SD/GP40 and DDA40X Prime Movers

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Posted by VGN Jess on Tuesday, December 31, 2019 3:11 AM

That's as good a speculation as there probably is. Thanks very much.

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Posted by beaulieu on Tuesday, December 31, 2019 7:04 PM

Things, people, abd times change. When the Union Pacific ordered the Centennials

David Neuhart was the Chief Mechanical Officer at Union Pacific, he was the deputy under Otto Jabelmann as CMO, the man responsible for the later Challenger, Northern, and Big Boy locomotives. When Jabelmann retired Neuhart succeeded him. Neuhart was responsible for the specifications and the ordering of all of UP's Gas Turbine and double engine Diesel locomotives. He was the last man to hold the office who had been involved in the design and specification of locomotives built to meet UP's particular needs. When Neuhart retired and was succeeded by Frank Accord as CMO times had changed and the era of hot 79mph Intermodal trains was nearing its end. Yes they lingered on long enough for UP to order the "Fast Forties" but then the "Arab Oil Crisis" hit and the price of fuel skyrocket, and the era of runthrough freights began and no other railroad wanted them in interchange. The Missouri Pacific accquisition was the final nail in the coffin as the Centennials were a west of Cheyenne only locomotive. A few of the Centennials had one last hurrah in the mid -eighties. Eventually the rise of 286k freight cars did allow the one Centennial to spread it's wings.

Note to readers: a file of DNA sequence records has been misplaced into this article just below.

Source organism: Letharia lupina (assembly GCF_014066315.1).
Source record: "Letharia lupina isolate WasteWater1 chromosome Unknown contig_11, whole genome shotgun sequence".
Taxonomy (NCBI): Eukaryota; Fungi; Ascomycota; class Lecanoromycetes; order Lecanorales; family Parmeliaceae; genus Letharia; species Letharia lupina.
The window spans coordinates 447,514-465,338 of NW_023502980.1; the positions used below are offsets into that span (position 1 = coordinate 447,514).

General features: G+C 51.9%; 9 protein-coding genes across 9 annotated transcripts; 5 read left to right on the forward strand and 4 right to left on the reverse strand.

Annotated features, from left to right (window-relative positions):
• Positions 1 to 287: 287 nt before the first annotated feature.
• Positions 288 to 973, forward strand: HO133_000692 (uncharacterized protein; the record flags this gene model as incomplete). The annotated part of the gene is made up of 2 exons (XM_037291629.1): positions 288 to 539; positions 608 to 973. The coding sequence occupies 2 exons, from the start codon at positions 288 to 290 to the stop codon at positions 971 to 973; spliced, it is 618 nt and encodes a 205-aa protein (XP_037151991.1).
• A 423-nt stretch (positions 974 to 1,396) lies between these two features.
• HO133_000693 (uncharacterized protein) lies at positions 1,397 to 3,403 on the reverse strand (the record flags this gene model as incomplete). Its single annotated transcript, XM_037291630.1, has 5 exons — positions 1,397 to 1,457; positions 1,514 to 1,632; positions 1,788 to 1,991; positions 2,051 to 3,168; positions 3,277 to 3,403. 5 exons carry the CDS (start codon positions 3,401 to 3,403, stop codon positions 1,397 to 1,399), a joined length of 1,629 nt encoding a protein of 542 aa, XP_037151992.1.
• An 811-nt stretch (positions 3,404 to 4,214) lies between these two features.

In the end the it's weaknesses outweighed its advantages. It had non-standard (to a GP/SD40) Turbocharger, Alternator, Traction Motors, and of course the Trucks. It's weight and the four-axle trucks limited the locomotives to operation west of Cheyenne, WY where the Challengers, Big Boys, and "Big Blow" Gas Turbines operated. When a diesel engine, alternator, or turbocharger failed it became a slippery D - 4 or 4 - D locomotive as each diesel/alternator combination powered only one truck. The reason for the non-standard Alternator and Traction Motors is because the Electrical System did not make trasition from Series-parallel to Parallel as speed increased like other locomotives did at the time. it was in full parallel right from the start which meant the Alternator had to be capable of higher amp output at starting and low speeds. The locomotives received a reliability upgrade beginning in 1975 and again beginning in 1979. Except for the two wrecked and retired, most Centennials had achieved 800k miles by 1980.